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What causes the plum color? I have an older semi auto that has the plum color on the frame and not the slide.
 

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I don't think I have ever seen one that "plum".
Very nice revolver.
 

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I'm sure there's a scientific explanation for it, but I don't know what it is. I have a plum P7 that I'm very fond of.
 

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I've heard that it has to do with the silicone content in Ruger's steel alloys for their blue guns. I've never seen it before on a DA Ruger, but it's pretty common on blued Blackhawks. I have not seen it on Ruger rifles or .22 autopistols, but I could have just missed seeing any that were affected.

This is a big reason why I buy stainless Rugers!

You can have the gun plated, probably in hard chrome. If well done, it will closely resemble stainless. But be sure to know who's doing it and be familiar wth their reputation.

Unless the gun has great sentimental value, I'd just sell it to someone who isn't bothered by the color and put that money into a good stainless example or a GP-100. But most people will chisel you on price because of the plum color and you'll take a beating. May be cheaper to have a competent house plate it, and the gun is a known quantity to you. You know where it shoots, with which ammo, and the size is handy.

On balance, if you have adequate funds, I think I'd plate it. It isn't cost effective, but it will get you a fine gun. Money is just money. A good gun that you really like is something more.

P.S. Just saw the post above this , about the P-7. If that's a H-K gun, yes, I have seen bad blue jobs on Euro arms and on many Remington products, like M-700 bolt handles. Ruger supposedly uses silicone additives to avoid the parts sticking in the molds. Most other guns with plum blue jobs are still machined, not cast. In those cases, I've heard that having the bluing salts at the wrong temp. is a factor. I once sold a very fine Sako Finnbear rifle because the receiver turned plum.
 

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Ruger Tinkerer
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I've heard that it has to do with the silicone content in Ruger's steel alloys for their blue guns. I've never seen it before on a DA Ruger, but it's pretty common on blued Blackhawks. I have not seen it on Ruger rifles or .22 autopistols, but I could have just missed seeing any that were affected.

This is a big reason why I buy stainless Rugers!

You can have the gun plated, probably in hard chrome. If well done, it will closely resemble stainless. But be sure to know who's doing it and be familiar wth their reputation.

Unless the gun has great sentimental value, I'd just sell it to someone who isn't bothered by the color and put that money into a good stainless example or a GP-100. But most people will chisel you on price because of the plum color and you'll take a beating. May be cheaper to have a competent house plate it, and the gun is a known quantity to you. You know where it shoots, with which ammo, and the size is handy.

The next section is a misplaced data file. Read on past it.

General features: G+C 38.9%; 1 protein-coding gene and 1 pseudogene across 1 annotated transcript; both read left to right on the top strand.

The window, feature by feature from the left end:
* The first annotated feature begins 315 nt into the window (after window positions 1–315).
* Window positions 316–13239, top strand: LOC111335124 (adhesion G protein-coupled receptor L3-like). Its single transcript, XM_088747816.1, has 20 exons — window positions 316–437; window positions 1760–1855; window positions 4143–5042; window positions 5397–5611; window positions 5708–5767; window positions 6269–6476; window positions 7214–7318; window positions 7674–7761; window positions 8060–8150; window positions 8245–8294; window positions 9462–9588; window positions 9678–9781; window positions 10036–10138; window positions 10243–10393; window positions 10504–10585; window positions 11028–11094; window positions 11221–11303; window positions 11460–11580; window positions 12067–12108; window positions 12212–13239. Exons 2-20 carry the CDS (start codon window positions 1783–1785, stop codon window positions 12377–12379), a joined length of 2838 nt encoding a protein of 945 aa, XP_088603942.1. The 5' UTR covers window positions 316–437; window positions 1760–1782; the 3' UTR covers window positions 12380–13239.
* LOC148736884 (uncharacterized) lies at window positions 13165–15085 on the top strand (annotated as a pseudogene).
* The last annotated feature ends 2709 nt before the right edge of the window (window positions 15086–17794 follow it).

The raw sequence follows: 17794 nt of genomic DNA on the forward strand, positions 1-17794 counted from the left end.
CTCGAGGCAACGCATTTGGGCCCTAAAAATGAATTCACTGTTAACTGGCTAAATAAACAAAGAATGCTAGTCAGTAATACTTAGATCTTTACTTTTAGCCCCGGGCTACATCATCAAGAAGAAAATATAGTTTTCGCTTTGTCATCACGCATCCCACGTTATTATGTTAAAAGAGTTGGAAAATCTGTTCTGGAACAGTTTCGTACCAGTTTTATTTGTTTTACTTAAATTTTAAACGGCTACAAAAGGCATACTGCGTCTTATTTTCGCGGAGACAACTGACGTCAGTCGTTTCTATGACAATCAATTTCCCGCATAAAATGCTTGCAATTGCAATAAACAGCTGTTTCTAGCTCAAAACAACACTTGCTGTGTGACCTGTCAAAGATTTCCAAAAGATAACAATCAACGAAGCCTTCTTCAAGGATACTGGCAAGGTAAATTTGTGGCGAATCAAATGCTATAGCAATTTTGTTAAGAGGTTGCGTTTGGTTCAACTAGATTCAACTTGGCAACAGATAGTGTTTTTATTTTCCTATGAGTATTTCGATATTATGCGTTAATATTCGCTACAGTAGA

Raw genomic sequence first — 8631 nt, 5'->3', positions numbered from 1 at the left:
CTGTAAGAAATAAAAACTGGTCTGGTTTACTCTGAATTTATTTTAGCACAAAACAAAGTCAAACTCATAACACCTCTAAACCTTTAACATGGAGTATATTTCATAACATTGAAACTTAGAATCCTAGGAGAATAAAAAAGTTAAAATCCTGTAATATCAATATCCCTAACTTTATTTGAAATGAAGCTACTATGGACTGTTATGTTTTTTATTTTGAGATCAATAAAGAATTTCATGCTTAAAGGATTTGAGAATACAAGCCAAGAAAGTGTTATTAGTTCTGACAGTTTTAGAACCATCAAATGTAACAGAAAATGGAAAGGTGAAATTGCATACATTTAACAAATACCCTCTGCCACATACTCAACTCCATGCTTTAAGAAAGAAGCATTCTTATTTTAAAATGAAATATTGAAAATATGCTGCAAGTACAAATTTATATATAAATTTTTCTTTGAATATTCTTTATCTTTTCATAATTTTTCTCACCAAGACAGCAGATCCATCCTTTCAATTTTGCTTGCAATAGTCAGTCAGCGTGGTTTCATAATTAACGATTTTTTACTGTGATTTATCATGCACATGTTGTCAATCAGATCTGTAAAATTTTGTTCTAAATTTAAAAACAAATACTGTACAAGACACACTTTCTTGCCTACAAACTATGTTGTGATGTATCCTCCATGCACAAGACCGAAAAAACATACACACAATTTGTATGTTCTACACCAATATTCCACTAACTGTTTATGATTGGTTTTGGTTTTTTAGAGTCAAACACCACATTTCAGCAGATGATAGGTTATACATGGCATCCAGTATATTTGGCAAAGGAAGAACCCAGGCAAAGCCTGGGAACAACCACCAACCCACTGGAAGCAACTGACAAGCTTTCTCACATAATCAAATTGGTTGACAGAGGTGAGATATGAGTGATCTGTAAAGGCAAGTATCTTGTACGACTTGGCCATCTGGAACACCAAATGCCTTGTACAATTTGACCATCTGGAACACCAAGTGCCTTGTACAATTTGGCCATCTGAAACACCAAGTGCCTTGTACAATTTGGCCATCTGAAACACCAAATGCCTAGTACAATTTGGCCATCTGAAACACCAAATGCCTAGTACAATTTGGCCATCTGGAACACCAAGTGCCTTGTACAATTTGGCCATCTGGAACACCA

On balance, if you have adequate funds, I think I'd plate it. It isn't cost effective, but it will get you a fine gun. Money is just money. A good gun that you really like is something more.
YIKES!:eek:

There are many serious Ruger collectors who love the plum and pay a premium for it. The plum is a "Ruger thing" and if you don't like it that's OK - sell it for a lot of money to the guys who dig it and buy something else. But I have a hunch the OP knows this and is showing off his pretty plum Six!
 

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Difference in color was the difference in putting the cast parts into the same bluing as the cylinders and barrels. Because the makeup of the steel is different the plum came out of the blue over time. I have a pinto myself, it's a mid-year '73 New Model Blackhawk .357. It's called a "pinto". It always gets attention, to the point last time I was shooting it one of the guys asked why I didn't put it up in a display...:eek:



 

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Just minding my business
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Dan Wesson revolvers are famous for this as well. And as stated, it's the difference in the metal parts going into the same bluing process. Dan Wesson frames will go 'purple' before the cylinders and barrel shrouds.
 

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My P95 also has the plum tint to it, and I'm a-okay with it!
 

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I was kind of hoping my speed six I recently got shipped would be "plumming" too but oddly enough it's more a deep blue. Strange mine was made in 82 and it doesn't show any sign of the phenomenon so often seen in vintage Ruger's.
 

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Armybrat - if you don't like the color, I'll sure take it off your hands - ;)
A good lookin Service Six is way up there on my list.
 
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